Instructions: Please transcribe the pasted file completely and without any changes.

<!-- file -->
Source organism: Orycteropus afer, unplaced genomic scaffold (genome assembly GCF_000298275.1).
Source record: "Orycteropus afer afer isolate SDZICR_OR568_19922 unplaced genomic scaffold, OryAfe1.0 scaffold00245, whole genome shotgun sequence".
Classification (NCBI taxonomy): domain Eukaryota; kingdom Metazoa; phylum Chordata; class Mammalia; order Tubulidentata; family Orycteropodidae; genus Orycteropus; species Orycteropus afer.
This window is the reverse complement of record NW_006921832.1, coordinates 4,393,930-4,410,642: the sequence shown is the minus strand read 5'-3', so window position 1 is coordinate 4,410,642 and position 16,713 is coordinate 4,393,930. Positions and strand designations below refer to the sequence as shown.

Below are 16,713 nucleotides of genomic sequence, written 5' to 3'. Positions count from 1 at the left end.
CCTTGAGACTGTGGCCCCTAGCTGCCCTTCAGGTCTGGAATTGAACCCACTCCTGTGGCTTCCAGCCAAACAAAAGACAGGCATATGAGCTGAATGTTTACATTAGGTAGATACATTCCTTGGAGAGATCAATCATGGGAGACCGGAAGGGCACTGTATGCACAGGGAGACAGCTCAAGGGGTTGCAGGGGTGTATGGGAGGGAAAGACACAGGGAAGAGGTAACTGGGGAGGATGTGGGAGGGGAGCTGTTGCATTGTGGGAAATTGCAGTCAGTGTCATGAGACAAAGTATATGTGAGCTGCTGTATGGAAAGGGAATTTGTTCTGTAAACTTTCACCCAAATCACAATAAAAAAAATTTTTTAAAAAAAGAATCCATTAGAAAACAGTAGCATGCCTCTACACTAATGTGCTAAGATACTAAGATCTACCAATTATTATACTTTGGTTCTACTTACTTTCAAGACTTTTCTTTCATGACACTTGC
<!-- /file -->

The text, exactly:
Source organism: Orycteropus afer, unplaced genomic scaffold (genome assembly GCF_000298275.1).
Source record: "Orycteropus afer afer isolate SDZICR_OR568_19922 unplaced genomic scaffold, OryAfe1.0 scaffold00245, whole genome shotgun sequence".
Classification (NCBI taxonomy): domain Eukaryota; kingdom Metazoa; phylum Chordata; class Mammalia; order Tubulidentata; family Orycteropodidae; genus Orycteropus; species Orycteropus afer.
This window is the reverse complement of record NW_006921832.1, coordinates 4,393,930-4,410,642: the sequence shown is the minus strand read 5'-3', so window position 1 is coordinate 4,410,642 and position 16,713 is coordinate 4,393,930. Positions and strand designations below refer to the sequence as shown.

Below are 16,713 nucleotides of genomic sequence, written 5' to 3'. Positions count from 1 at the left end.
CCTTGAGACTGTGGCCCCTAGCTGCCCTTCAGGTCTGGAATTGAACCCACTCCTGTGGCTTCCAGCCAAACAAAAGACAGGCATATGAGCTGAATGTTTACATTAGGTAGATACATTCCTTGGAGAGATCAATCATGGGAGACCGGAAGGGCACTGTATGCACAGGGAGACAGCTCAAGGGGTTGCAGGGGTGTATGGGAGGGAAAGACACAGGGAAGAGGTAACTGGGGAGGATGTGGGAGGGGAGCTGTTGCATTGTGGGAAATTGCAGTCAGTGTCATGAGACAAAGTATATGTGAGCTGCTGTATGGAAAGGGAATTTGTTCTGTAAACTTTCACCCAAATCACAATAAAAAAAATTTTTTAAAAAAAGAATCCATTAGAAAACAGTAGCATGCCTCTACACTAATGTGCTAAGATACTAAGATCTACCAATTATTATACTTTGGTTCTACTTACTTTCAAGACTTTTCTTTCATGACACTTGC